“Chameleon” Ribozyme Folds Two Ways

“Chameleon” Ribozyme Folds Two Ways

Author: ChemistryViews

Ribonucleic acid (RNA) enzymes, or ribozymes, are oligonucleotides that can catalyze chemical reactions. The hairpin ribozyme (HPR) and the hammerhead ribozyme (HHR) are examples of ribozymes that can catalyze RNA cleavage and ligation reactions. Both are found in plant pathogens and are named after the shapes of their secondary structure.

Sabine Müller, University of Greifswald, Germany, and colleagues have investigated whether both HPR and HHR folds can be induced in a single RNA sequence, depending on an added substrate. They designed this RNA sequence (pictured in dark blue) using the consensus sequence that is found in both the hairpin and the hammerhead ribozyme. Starting from the sequence of the wild-type hairpin ribozyme, 15 mutations and an extension by six nucleotides at the 5′-terminus were needed to allow folding into both the HPR and the HHR structures. These two folds were obtained by adding two different substrates, the hairpin substrate (HPS, pictured in red) or the hammerhead substrate (HHS, pictured in cyan).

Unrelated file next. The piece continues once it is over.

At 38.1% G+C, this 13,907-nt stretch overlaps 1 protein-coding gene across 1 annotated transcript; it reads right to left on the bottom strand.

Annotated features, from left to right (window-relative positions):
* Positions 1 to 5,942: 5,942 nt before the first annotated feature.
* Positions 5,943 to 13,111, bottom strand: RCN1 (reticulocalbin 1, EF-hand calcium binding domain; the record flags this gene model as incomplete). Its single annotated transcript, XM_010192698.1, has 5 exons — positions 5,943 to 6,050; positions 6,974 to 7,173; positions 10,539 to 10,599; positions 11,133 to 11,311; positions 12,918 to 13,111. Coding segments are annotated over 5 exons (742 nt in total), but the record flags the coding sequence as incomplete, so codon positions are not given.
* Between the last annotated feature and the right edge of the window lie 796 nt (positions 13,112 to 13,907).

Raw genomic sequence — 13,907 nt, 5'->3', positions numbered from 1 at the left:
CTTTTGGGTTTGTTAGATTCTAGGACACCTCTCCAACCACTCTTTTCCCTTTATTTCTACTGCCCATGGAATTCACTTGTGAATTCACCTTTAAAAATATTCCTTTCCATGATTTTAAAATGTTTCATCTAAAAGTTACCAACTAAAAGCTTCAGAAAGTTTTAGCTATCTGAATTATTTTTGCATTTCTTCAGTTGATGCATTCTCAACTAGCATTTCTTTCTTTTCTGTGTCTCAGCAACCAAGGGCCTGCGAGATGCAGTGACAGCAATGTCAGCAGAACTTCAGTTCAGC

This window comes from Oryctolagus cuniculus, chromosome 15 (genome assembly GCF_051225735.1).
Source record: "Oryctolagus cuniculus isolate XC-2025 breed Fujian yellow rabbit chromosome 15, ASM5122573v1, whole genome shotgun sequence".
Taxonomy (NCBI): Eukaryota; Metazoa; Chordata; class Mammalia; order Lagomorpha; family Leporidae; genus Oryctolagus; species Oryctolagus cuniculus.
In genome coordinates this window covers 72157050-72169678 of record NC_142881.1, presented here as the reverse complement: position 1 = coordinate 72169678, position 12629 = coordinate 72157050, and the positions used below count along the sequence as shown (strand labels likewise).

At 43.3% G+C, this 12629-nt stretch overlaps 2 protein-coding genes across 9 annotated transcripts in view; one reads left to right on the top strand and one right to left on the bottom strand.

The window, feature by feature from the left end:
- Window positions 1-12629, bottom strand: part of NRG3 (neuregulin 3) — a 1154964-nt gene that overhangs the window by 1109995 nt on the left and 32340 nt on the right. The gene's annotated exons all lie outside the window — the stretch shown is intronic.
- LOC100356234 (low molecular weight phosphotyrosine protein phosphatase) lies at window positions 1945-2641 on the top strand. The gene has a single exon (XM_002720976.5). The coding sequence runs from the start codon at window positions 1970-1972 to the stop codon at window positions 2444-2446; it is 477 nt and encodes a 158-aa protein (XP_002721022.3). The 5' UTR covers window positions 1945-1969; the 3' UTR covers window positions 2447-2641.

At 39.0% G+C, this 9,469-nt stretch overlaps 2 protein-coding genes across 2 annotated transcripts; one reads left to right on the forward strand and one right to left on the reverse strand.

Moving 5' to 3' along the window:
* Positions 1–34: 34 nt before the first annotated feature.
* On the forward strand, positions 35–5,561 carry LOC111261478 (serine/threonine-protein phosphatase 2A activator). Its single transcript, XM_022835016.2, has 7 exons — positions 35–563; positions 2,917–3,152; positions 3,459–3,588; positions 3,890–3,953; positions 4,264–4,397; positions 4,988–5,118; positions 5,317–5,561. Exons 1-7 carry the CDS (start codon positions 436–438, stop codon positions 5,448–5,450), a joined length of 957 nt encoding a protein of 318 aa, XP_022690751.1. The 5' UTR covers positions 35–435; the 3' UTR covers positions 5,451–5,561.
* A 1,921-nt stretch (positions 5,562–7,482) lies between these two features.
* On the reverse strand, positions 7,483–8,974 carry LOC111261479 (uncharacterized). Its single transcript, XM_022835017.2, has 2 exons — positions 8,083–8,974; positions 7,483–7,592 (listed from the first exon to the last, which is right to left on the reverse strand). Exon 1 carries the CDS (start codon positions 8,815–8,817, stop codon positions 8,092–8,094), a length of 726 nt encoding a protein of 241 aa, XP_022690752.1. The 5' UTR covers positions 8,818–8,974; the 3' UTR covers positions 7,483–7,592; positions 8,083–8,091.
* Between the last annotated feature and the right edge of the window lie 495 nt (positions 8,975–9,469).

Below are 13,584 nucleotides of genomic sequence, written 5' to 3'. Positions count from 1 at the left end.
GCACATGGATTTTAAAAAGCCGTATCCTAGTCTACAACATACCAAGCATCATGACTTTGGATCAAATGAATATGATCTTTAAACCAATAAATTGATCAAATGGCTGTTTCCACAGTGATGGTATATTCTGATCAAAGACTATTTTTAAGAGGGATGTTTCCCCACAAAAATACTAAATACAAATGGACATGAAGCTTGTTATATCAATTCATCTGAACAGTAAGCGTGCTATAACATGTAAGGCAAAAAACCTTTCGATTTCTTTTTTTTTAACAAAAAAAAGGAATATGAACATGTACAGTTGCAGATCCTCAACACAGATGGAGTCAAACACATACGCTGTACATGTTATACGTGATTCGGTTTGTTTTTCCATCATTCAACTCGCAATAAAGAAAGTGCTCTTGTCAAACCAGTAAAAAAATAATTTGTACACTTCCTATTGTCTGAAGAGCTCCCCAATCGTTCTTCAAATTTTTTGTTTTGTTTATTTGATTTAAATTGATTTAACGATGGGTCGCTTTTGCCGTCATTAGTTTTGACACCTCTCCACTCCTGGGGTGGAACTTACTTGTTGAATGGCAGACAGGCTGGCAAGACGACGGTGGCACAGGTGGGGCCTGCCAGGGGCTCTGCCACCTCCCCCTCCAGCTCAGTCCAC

The team called this single RNA sequence that can adopt two folds chameleon ribozyme (CHR). It can cleave both substrates (HPS and HHS) by adopting the corresponding hairpin or hammerhead fold. In addition, the hairpin fold of CHR can also promote the ligation of two suitable fragments. Overall, the work shows that a small RNA can process different substrates, supporting both RNA cleavage and ligation. According to the researchers, this conformational flexibility might be an important feature for the emergence of new functional folds in early evolution.



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